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Species Pero honestaria - Honest Pero - Hodges#6753

A Pero sp. - Pero honestaria Unknown Moth - Pero honestaria Geometridae: Pero honestaria - Pero honestaria Pero 3 - Pero honestaria Geometridae: Pero honestaria? - Pero honestaria small moth - Pero honestaria Moth ID please - Pero honestaria Honest Pero - Pero honestaria
Show images of: caterpillars · adults · both
Kingdom Animalia (Animals)
Phylum Arthropoda (Arthropods)
Subphylum Hexapoda (Hexapods)
Class Insecta (Insects)
Order Lepidoptera (Butterflies and Moths)
Superfamily Geometroidea (Geometrid and Swallowtail Moths)
Family Geometridae (Geometrid Moths)
Subfamily Ennominae
Tribe Azelinini
Genus Pero
Species honestaria (Honest Pero - Hodges#6753)
Hodges Number
Synonyms and other taxonomic changes
Pero honestaria (Walker, 1860)
Azelina honestaria Walker, 1860
Azelina stygiaria Walker, 1866
Pero dyari Cassino & Swett, 1922
* phylogenetic sequence #199200
Wingspan 34-36 mm. (1)
Larva to 37 mm (Drooz, 1985).
Adult - forewing (FW) area between antemedian and postmedian (PM) lines dark purplish-gray, forming a broad wavy band across the wing; remainder of FW medium gray, the subterminal area being lighter than the basal area; outer edges of FW and hindwing slightly wavy but not conspicuously scalloped. PM line relatively straight as it approaches the inner margin of the FW after the deep curve. No black spot centered near the distal edge of the FW.
Eastern United States and coast-to-coast in Canada.
Adults fly from April to September. (1)
Larvae feed on black cherry, black locust, and larch. (1)
Life Cycle
Two generations per year(2)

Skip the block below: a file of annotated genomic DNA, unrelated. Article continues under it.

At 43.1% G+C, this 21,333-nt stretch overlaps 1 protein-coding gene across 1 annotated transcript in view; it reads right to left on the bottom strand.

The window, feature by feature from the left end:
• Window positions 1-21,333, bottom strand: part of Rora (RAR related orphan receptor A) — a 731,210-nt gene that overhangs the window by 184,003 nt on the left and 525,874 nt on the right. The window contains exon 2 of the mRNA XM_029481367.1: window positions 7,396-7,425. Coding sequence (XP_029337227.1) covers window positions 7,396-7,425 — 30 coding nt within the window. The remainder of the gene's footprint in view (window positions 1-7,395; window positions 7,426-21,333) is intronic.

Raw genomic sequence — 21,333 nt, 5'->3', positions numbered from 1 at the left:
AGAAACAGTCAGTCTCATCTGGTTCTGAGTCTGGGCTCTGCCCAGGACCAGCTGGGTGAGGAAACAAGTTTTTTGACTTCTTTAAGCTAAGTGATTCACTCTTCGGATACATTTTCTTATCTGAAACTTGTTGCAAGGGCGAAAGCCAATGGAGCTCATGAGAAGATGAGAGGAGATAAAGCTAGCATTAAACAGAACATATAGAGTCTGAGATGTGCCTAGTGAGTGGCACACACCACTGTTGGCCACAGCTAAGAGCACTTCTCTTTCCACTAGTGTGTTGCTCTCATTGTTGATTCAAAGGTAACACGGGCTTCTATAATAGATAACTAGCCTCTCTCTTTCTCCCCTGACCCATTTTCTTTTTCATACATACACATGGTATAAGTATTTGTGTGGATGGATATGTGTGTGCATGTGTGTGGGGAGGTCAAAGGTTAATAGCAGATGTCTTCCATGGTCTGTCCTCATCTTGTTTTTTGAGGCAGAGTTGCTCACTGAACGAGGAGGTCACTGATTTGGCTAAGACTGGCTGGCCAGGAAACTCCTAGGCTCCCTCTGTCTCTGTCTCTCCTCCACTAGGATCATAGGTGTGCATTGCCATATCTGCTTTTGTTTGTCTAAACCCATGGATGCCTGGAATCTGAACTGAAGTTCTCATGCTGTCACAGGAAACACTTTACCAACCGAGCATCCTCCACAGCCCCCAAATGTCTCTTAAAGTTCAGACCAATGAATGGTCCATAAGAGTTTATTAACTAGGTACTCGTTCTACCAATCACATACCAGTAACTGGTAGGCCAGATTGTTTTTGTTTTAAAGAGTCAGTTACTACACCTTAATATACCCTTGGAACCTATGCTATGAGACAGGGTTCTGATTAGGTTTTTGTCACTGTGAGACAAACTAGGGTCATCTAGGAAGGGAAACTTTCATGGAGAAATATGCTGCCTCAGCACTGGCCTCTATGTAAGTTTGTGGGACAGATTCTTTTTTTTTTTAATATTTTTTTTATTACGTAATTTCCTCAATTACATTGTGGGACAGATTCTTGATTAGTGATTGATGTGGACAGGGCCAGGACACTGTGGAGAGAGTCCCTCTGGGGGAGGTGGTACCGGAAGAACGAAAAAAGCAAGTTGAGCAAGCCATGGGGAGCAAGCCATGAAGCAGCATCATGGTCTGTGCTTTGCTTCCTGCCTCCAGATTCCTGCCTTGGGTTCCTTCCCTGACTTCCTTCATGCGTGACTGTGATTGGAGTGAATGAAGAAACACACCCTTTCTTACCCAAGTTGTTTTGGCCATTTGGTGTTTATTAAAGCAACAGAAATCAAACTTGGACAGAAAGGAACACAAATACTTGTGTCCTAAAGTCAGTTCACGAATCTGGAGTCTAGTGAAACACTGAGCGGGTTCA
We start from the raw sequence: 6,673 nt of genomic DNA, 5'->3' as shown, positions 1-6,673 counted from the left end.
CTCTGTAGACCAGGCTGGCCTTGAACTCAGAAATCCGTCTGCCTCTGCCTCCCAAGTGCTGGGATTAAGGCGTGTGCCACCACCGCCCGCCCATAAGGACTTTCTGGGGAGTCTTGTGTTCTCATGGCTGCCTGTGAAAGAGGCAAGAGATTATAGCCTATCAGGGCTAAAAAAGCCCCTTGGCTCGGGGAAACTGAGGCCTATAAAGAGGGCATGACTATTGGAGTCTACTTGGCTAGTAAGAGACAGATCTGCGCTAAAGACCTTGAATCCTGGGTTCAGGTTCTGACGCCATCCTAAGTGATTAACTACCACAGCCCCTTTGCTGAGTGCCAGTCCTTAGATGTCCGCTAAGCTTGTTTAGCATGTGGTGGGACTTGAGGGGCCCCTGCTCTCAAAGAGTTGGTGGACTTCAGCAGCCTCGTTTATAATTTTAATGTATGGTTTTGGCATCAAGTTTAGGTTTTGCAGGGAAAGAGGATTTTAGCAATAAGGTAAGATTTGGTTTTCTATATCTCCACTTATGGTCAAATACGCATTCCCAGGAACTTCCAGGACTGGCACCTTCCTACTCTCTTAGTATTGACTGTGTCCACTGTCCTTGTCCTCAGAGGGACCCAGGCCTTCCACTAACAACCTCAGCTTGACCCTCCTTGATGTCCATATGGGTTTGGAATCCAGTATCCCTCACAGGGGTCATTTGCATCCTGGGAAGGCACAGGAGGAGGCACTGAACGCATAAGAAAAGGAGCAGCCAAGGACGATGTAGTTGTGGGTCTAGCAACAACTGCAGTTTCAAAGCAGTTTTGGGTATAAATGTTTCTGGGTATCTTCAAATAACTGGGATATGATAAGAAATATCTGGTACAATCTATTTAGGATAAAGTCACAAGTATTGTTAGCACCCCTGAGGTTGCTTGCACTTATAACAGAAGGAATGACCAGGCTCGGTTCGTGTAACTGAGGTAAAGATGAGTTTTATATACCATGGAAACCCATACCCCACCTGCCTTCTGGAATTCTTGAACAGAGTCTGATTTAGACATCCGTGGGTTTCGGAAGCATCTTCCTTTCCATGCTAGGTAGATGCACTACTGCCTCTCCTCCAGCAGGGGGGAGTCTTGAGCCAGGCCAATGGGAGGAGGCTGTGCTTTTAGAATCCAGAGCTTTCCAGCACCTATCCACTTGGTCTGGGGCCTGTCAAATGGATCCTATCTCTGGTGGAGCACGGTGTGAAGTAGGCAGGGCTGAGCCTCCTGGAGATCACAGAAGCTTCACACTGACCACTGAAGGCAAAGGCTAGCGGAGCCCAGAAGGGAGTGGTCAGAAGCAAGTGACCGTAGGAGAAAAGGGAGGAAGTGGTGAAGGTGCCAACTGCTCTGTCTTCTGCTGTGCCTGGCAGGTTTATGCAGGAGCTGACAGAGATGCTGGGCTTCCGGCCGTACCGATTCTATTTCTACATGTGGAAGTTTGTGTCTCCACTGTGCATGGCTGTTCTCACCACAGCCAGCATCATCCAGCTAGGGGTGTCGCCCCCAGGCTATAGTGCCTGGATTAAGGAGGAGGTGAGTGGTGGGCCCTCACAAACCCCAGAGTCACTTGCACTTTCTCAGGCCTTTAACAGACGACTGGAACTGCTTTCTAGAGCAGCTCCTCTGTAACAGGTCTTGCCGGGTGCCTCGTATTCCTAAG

Description based in part on comments by J.D. Roberts on photos here and here.
See Also
P. morrisonaria - usually a straighter PM line (shallow sinus midway across wing), and outer margins of both wings are conspicuously scalloped.
P. ancetaria - the postmedian line approaches the inner margin of the forewing (after the curve bounding the large sinus), it goes through a 'double dip' curve. Near the distal edge of the FW, there is sometimes a black spot (approximately centered along that edge).
Compare images of the three species.

Separating Pero honestaria, ancetaria, and morrisonia - Jason D. Roberts
In honestaria, the PM area of the forewing is generally much less mottled than in ancetaria and morrisonia, with an almost nonexistent ST line (usually clearly seen as jagged/toothed and white in the other two). The FW median band of honestaria also, at the bottom 3rd, makes a straight, somewhat basad trajectory to the inner margin, whereas in the other two it has a tooth-like indent (as it crosses the anal vein). Honestaria also lacks the black spot near the midpoint of the FW outer margin, that may or may not be present on the other two. On the hindwing of honestaria, the PM line touches nearly the middle of the anal margin, whereas in the other two the PM line nearly reaches the anal angle. Finally, honestaria usually has smoother wing margins that are not serrated in appearance.
Now ancetaria and morrisonia are more difficult to separate, but generally morrisonia is much more mottled in overall appearance and often has a more deeply serrated appearance of its wing margins, particularly the HW outer margin. Also, in my experience, morrisonia often has some pale spots near the FW apex that I have not seen firsthand in any ancetaria specimens. But honestaria is usually the easiest to distinguish. Of course individual variation is always a factor.
Print References
Beadle, D. & S. Leckie 2012. Peterson Field Guide to Moths of Northeastern North America. Houghton Mifflin. p.228-229
Covell Jr., C.V. 1984. A Field Guide to Moths of Eastern North America. p.363, pl.54.17 (1)
Drooz, A.T. (ed.) 1985. Insects of Eastern forests. USDA Forest Service Miscellanious Publication 1426: p.197
Grossbeck, J.A. 1911. Studies of the North American Geometrid moths of the genus Pero. Proceedings of the USNM 38(1753): 363-366
Internet References
Moth Photograpgers Group - species page
live adult image (Lynn Scott, Ontario)
common name reference and other info (Ohio State U.)
distribution in Canada list of provinces, Nova Scotia to BC (CBIF)
Works Cited
1.Field Guide to Moths of Eastern North America
Charles V. Covell, Jr. 2005.
2.Eastern Forest Insects
Whiteford L. Baker. 1972. U.S. Department of Agriculture · Forest Service.